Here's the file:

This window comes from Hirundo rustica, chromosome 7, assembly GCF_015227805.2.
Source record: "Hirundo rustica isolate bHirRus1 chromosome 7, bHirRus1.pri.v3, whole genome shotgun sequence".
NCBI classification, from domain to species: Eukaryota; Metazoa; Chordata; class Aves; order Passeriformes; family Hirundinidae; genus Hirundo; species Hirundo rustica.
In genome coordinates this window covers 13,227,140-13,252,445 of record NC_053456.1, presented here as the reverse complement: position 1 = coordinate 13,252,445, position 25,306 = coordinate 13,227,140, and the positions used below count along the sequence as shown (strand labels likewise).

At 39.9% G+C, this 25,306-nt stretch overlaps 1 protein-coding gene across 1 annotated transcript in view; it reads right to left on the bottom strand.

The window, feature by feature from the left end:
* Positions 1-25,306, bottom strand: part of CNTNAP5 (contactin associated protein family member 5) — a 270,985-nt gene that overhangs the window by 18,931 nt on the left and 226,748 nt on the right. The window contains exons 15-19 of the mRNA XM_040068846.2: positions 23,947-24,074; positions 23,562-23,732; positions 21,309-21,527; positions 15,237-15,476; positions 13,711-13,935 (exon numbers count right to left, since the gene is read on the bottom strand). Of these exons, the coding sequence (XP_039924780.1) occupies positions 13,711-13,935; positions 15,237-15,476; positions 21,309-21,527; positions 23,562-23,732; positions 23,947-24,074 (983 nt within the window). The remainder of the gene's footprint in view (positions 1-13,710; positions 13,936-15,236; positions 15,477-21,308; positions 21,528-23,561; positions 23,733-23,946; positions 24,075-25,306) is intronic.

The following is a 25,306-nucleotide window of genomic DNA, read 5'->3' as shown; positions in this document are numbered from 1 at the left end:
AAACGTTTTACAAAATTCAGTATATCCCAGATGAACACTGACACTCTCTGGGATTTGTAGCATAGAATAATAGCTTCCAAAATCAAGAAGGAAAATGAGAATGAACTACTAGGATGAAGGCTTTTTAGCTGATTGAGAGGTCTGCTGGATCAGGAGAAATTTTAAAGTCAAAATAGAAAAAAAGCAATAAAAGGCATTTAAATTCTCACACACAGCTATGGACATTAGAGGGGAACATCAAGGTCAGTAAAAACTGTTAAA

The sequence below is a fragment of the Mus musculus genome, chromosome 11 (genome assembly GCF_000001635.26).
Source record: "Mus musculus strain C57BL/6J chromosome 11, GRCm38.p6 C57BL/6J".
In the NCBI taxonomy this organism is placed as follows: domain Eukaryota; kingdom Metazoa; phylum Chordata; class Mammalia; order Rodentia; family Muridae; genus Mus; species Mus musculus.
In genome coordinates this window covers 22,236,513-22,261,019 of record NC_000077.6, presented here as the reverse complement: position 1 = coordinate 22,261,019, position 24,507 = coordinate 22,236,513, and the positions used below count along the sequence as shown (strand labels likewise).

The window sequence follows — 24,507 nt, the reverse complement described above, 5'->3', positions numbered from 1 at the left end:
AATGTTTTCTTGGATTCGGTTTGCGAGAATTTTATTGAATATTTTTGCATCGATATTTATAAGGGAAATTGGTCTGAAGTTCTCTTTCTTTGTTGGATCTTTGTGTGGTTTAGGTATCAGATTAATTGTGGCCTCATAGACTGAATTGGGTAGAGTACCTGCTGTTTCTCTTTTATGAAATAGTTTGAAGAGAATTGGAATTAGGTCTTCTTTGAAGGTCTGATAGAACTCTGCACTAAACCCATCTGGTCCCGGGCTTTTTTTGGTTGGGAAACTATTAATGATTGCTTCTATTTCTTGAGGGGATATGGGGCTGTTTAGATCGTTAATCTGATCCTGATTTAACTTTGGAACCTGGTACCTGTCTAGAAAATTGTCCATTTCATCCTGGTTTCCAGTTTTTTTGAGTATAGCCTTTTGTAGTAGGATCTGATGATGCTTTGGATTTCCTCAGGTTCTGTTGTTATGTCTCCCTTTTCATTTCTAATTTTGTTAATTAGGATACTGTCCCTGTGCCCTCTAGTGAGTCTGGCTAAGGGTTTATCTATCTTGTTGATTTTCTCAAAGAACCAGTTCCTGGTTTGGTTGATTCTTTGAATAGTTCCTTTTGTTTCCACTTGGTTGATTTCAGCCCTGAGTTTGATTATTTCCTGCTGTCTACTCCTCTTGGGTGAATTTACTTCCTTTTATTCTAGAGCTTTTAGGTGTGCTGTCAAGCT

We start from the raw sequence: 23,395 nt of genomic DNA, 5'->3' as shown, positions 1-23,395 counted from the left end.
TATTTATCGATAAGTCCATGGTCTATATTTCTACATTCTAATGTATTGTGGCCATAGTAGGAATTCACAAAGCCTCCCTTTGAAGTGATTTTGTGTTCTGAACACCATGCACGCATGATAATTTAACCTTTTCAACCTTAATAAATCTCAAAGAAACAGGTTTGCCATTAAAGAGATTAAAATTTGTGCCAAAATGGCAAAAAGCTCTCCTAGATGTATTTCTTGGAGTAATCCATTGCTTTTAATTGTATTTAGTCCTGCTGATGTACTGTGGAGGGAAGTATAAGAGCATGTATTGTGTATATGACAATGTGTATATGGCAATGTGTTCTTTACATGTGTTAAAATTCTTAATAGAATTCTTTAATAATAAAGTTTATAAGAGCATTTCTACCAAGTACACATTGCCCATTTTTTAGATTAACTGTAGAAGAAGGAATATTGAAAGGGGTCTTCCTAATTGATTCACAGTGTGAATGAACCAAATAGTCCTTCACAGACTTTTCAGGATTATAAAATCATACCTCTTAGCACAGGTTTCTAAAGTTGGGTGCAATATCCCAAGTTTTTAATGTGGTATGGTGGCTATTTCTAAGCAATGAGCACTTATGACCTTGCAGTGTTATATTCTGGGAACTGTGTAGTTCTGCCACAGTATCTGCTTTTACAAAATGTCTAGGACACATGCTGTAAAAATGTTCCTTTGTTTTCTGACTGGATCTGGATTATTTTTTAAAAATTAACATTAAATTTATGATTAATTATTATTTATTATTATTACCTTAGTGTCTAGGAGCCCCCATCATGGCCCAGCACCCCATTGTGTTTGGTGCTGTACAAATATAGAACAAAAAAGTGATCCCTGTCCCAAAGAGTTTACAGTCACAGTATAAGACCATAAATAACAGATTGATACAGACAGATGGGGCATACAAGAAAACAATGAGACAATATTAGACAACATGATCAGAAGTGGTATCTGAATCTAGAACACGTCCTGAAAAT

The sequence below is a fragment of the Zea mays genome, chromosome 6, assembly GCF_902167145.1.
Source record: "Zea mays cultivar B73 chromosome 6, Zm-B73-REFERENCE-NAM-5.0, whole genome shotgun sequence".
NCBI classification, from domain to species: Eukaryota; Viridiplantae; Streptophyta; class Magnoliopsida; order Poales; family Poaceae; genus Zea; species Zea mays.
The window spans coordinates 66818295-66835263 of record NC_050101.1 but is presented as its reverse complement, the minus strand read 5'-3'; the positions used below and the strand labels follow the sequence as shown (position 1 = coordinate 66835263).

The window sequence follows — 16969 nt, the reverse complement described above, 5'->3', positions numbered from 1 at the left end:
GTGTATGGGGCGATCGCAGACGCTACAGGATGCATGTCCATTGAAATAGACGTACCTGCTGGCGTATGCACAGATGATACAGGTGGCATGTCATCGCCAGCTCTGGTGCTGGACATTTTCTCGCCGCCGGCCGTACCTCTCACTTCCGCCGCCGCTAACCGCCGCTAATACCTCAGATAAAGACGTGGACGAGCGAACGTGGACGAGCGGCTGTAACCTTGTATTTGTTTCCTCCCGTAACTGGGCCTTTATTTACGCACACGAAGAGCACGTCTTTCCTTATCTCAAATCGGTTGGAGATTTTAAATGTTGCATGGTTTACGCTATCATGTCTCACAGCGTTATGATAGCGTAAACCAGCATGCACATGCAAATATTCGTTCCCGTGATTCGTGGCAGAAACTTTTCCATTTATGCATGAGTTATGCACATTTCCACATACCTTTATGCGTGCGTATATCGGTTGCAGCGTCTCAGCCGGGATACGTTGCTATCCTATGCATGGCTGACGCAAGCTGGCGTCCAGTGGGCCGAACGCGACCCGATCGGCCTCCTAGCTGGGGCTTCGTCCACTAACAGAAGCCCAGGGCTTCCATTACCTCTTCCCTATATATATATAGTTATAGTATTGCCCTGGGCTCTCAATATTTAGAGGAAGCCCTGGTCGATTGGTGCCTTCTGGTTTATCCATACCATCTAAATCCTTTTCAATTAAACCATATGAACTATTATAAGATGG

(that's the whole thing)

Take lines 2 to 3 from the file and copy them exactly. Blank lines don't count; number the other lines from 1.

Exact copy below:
Source record: "Hirundo rustica isolate bHirRus1 chromosome 7, bHirRus1.pri.v3, whole genome shotgun sequence".
NCBI classification, from domain to species: Eukaryota; Metazoa; Chordata; class Aves; order Passeriformes; family Hirundinidae; genus Hirundo; species Hirundo rustica.